SIMION®
The field and particle trajectory simulator
Industry standard charged particle optics software
Refine your design: model > simulate > view > analyze > program > optimize it.
SIMION v8.1.3.0-TEST posted.
About | Documentation | Community/Support | Downloads | Ordering

Paraxial Approximation

In analyzing lens systems, it can be helpful to make the approximation, referred to as the paraxial appoximation [3], that the distance r and angle \theta of rays from the optic axis is small. This can allow approximations such as \sin \theta \approx \theta and \cos \theta \approx 1. In a cylindrically symmetric lens, we may also assume that the radial force is a linear function of r by ignoring O(r^3) terms in the series expansion E_r(x,r) = \frac{1}{2} r \phi(x,0)'' + O(r^3) [1]. Transfer Matrix methods can also be applied. The term occurs in other areas as well, notably light optics [4] [5].

SIMION-specific: SIMION does not impose the paraxial approximation because it can just as well, in the general case, perform a complete calculation of the ray (direct ray tracing), but the paraxial approximation is still a useful concept for describing and reasoning about systems, and it can be observed. See also Lens and SIMION Example: lens_properties.

As an example, load the SIMION Example: einzel (3D cylindrical Einzel lens) and execute these lines in the command bar (using the SIMION 8.1 simion.pas API):

pa = simion.wb.instances[1].pa
vpp = (pa:field_vc(44,0,0) - pa:field_vc(42,0,0))/2
for y=0,18 do local ex,ey,ez = pa:field_vc(43,y,0); print(y,ex,ey,-vpp*y/2) end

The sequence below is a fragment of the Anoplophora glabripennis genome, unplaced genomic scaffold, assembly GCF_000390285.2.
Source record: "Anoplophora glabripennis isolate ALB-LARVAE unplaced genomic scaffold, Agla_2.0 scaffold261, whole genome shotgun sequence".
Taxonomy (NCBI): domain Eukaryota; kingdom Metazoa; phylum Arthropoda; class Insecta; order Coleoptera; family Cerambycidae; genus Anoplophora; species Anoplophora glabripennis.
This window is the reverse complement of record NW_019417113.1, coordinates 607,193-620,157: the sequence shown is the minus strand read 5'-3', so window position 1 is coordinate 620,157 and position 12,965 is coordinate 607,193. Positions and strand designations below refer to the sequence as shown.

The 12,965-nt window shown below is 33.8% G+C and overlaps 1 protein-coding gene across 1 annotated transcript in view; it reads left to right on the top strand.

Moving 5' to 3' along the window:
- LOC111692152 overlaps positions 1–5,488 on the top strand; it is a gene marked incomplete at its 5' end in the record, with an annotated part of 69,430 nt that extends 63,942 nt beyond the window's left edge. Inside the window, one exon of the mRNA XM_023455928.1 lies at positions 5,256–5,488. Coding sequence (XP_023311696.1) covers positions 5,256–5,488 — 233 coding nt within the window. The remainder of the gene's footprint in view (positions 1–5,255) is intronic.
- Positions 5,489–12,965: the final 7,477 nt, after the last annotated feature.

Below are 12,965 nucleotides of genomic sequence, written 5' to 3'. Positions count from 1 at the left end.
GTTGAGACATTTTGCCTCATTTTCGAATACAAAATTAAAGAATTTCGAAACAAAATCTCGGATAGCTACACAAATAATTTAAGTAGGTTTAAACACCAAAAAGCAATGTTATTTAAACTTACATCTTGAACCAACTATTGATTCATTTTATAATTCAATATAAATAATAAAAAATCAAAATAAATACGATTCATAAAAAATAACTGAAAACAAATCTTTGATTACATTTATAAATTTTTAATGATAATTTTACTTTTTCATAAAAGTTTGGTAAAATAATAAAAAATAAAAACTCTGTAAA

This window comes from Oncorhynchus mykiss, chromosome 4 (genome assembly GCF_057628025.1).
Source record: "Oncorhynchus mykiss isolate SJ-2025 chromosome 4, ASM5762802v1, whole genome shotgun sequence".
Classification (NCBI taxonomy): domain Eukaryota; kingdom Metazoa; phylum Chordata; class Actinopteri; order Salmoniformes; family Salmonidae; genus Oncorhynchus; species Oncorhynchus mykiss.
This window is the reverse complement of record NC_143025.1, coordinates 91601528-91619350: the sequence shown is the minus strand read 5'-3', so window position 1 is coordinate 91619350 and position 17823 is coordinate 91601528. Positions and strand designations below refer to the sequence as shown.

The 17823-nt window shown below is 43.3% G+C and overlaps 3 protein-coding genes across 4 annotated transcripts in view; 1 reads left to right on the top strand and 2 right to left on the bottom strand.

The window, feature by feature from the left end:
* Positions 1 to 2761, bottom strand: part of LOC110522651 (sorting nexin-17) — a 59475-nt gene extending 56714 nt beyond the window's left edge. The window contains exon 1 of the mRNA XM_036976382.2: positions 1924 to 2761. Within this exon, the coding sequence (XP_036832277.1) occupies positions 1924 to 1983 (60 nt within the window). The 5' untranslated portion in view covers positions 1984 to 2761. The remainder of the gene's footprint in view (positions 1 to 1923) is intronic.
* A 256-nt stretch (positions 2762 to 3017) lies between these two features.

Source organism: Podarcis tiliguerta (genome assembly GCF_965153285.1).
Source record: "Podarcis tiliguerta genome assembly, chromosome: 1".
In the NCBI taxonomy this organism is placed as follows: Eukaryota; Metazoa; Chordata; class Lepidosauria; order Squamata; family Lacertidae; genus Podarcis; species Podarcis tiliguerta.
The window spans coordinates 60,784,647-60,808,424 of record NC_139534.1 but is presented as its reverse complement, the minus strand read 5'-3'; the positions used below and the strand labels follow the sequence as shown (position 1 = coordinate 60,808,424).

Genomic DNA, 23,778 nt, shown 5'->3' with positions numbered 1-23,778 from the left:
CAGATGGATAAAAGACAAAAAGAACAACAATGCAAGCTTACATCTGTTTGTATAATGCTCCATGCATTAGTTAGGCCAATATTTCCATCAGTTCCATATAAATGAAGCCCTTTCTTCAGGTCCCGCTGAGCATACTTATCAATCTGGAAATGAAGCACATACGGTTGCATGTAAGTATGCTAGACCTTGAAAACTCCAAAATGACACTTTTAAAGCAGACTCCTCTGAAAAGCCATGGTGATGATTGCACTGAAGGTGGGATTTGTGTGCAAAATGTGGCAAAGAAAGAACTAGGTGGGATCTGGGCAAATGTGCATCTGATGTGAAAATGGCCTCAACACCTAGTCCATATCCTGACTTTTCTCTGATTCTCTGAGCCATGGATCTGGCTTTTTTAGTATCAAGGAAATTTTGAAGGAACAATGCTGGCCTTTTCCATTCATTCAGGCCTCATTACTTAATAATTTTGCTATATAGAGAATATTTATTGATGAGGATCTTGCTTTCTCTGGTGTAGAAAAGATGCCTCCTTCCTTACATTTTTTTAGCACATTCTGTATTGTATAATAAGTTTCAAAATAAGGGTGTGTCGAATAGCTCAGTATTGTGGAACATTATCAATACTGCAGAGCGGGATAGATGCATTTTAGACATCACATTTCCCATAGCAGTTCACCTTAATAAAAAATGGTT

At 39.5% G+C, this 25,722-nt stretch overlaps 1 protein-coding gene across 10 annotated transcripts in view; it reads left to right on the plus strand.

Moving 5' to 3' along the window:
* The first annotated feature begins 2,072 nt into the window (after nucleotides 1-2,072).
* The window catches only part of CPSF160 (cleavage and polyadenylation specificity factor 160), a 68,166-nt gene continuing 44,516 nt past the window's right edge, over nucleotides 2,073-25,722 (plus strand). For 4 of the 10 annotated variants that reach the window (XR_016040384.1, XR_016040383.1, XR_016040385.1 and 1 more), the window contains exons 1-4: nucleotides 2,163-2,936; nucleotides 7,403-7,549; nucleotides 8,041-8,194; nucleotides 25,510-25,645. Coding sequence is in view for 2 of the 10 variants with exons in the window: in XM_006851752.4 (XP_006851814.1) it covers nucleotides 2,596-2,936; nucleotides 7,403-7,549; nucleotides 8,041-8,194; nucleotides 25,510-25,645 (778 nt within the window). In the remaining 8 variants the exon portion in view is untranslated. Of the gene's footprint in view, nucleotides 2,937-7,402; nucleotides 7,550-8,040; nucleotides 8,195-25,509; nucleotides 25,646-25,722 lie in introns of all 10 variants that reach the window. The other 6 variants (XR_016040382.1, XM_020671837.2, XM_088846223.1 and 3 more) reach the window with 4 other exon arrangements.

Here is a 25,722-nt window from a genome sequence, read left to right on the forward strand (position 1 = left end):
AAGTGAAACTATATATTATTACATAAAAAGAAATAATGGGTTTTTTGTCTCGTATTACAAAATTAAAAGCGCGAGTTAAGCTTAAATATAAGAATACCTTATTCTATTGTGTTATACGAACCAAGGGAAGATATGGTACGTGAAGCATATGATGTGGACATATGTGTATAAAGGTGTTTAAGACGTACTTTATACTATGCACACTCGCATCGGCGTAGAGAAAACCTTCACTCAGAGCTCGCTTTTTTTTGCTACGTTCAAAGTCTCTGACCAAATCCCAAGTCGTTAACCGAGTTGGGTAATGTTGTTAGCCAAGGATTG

The output is

0  0.00044623609977634  -0                -0
1  0.00044428927495233  -0.17781293264966 -0.17765444177787
2  0.00043840684034535  -0.35588612396623 -0.35530888355574
3  0.00042866422852228  -0.53440720053051 -0.53296332533361
4  0.00041519012360425  -0.71337103479918 -0.71061776711149
5  0.00039816206681564  -0.89249053069886 -0.88827220888936
6  0.0003778052310679   -1.0710844420651  -1.0659266506672
7  0.00035438893978323  -1.2479573211516  -1.2435810924451
8  0.00032822043240799  -1.4212758476776  -1.421235534223
9  0.00029963579692094  -1.5884533017798  -1.5988899760008
10 0.00026899862027108  -1.7460625920167  -1.7765444177787
11 0.0002366972330492   -1.8898080997316  -1.9541988595566
12 0.00020313782007975  -2.0145954910926  -2.1318533013345
13 0.00016874647809573  -2.1147421766658  -2.3095077431123
14 0.00013397228273959  -2.1843626535966  -2.4871621848902
15 9.926759618395e-005  -2.217935562564   -2.6648166266681
16 6.5083447026382e-005 -2.2110096583242  -2.8424710684459
17 3.1859044696603e-005 -2.1609408204639  -3.0201255102238
18 -0                   -0                -3.1977799520017

Notice that at low values of radius (y, also known as r), the second column is fairly constant and the last two columns (for measured and estimated radial field component) match closely.

Related topics: Picht equation [2] [1] and paraxial ray equation.

See Also

[1](1, 2) Douglas W. O. Heddle. Electrostatic lens systems. G:ixmUMS47QfwC. 13 December 2000. CRC Press. ISBN:978-0-7503-0697-3.
[2]Picht, J. Ann. Phys. Lpz. 15 926 (1932)
[3]Greek ‘para-‘ (beside or near) and axis.
[4]Encyclopedia of Laser Physics and Technology: Paraxial Approximation. RP Photonics Consulting GmbH .
[5]Wikipedia:Paraxial_approximation
Any comments on this web page? (will be sent to SIS SIMION Support)
[Optional] Your name: email: phone/fax: